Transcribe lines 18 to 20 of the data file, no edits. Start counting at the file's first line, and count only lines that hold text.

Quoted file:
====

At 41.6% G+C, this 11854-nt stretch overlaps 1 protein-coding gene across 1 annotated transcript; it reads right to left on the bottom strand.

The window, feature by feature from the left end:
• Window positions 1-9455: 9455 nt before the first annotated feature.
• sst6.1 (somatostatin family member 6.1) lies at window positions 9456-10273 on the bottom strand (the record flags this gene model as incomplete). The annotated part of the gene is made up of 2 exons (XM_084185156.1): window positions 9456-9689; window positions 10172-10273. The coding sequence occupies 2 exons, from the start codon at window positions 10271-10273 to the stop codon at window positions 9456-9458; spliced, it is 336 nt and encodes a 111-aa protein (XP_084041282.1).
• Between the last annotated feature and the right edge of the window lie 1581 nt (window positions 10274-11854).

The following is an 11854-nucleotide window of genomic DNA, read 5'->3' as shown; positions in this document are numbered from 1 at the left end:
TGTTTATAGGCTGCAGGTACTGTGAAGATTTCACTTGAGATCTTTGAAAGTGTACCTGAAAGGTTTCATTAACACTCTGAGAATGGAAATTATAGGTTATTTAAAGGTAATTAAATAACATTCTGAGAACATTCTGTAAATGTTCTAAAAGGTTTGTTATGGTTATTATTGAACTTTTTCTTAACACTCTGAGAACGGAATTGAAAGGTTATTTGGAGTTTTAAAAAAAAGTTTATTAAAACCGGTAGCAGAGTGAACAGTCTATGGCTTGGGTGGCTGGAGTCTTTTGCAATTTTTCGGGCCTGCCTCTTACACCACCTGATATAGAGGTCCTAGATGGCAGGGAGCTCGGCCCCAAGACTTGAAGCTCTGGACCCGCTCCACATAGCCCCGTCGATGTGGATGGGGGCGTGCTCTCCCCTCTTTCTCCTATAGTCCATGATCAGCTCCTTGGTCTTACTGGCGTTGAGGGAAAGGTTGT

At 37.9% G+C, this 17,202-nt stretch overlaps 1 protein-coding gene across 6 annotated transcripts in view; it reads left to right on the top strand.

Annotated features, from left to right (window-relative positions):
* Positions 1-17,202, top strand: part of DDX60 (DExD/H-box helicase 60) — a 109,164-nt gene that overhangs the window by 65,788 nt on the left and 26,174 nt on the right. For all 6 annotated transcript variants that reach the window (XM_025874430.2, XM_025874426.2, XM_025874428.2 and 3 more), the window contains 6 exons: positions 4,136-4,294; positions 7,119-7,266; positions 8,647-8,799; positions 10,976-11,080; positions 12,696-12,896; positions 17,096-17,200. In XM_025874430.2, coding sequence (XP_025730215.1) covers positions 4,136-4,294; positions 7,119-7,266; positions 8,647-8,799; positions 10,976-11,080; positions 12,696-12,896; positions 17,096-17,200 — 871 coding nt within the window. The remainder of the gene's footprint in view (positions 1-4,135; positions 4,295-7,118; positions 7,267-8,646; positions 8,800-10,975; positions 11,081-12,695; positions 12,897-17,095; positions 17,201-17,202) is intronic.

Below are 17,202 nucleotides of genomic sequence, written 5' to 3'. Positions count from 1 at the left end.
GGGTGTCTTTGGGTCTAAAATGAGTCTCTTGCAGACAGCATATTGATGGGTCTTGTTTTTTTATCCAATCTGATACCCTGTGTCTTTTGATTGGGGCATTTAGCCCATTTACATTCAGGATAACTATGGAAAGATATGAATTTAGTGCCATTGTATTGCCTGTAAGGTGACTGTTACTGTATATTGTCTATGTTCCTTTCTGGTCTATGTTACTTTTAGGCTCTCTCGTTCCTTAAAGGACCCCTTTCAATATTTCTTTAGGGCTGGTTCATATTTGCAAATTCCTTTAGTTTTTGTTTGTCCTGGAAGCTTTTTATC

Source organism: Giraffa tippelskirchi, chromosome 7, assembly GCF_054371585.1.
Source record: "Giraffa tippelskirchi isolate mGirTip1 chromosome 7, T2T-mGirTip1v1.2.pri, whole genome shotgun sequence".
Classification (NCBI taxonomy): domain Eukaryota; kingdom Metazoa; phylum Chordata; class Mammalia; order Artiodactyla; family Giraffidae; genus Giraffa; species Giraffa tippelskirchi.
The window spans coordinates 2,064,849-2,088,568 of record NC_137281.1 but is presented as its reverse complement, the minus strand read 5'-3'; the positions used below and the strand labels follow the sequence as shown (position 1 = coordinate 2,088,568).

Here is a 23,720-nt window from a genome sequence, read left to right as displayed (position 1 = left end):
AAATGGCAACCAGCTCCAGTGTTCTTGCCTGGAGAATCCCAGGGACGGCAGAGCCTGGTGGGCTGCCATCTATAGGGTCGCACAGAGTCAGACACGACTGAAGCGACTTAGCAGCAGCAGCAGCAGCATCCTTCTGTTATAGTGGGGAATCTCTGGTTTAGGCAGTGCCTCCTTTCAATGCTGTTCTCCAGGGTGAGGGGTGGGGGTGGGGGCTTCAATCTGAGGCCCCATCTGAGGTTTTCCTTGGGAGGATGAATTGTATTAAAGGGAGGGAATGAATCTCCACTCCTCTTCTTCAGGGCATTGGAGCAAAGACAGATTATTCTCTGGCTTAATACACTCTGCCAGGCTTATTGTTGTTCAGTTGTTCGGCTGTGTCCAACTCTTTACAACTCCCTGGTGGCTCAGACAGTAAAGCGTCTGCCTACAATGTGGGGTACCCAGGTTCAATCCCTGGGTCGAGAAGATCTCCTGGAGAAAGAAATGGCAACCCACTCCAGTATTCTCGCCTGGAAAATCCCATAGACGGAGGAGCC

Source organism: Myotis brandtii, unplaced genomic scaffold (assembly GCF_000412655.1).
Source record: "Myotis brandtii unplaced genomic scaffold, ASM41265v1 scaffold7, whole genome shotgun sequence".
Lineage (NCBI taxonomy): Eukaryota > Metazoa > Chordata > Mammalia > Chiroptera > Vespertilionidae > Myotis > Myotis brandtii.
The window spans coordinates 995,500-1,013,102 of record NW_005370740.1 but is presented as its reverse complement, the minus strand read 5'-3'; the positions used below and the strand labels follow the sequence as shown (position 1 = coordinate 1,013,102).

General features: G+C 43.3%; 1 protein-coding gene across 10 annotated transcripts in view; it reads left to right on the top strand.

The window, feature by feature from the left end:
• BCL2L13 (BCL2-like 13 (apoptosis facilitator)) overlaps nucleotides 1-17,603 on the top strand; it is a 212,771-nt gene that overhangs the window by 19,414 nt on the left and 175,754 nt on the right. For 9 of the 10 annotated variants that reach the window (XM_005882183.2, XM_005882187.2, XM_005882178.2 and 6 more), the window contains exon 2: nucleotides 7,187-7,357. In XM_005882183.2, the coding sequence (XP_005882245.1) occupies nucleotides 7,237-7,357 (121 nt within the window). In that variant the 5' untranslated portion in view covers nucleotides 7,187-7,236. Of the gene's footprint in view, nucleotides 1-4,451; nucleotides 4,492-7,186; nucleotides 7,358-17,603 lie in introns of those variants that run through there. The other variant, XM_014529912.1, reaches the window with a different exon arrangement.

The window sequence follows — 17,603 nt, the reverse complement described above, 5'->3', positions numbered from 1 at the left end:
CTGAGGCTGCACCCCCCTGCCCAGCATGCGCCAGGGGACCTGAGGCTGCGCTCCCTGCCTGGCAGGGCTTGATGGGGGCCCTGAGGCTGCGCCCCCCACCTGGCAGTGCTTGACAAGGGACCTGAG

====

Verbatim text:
AAATGGCAACCAGCTCCAGTGTTCTTGCCTGGAGAATCCCAGGGACGGCAGAGCCTGGTGGGCTGCCATCTATAGGGTCGCACAGAGTCAGACACGACTGAAGCGACTTAGCAGCAGCAGCAGCAGCATCCTTCTGTTATAGTGGGGAATCTCTGGTTTAGGCAGTGCCTCCTTTCAATGCTGTTCTCCAGGGTGAGGGGTGGGGGTGGGGGCTTCAATCTGAGGCCCCATCTGAGGTTTTCCTTGGGAGGATGAATTGTATTAAAGGGAGGGAATGAATCTCCACTCCTCTTCTTCAGGGCATTGGAGCAAAGACAGATTATTCTCTGGCTTAATACACTCTGCCAGGCTTATTGTTGTTCAGTTGTTCGGCTGTGTCCAACTCTTTACAACTCCCTGGTGGCTCAGACAGTAAAGCGTCTGCCTACAATGTGGGGTACCCAGGTTCAATCCCTGGGTCGAGAAGATCTCCTGGAGAAAGAAATGGCAACCCACTCCAGTATTCTCGCCTGGAAAATCCCATAGACGGAGGAGCC

Source organism: Myotis brandtii, unplaced genomic scaffold (assembly GCF_000412655.1).
Source record: "Myotis brandtii unplaced genomic scaffold, ASM41265v1 scaffold7, whole genome shotgun sequence".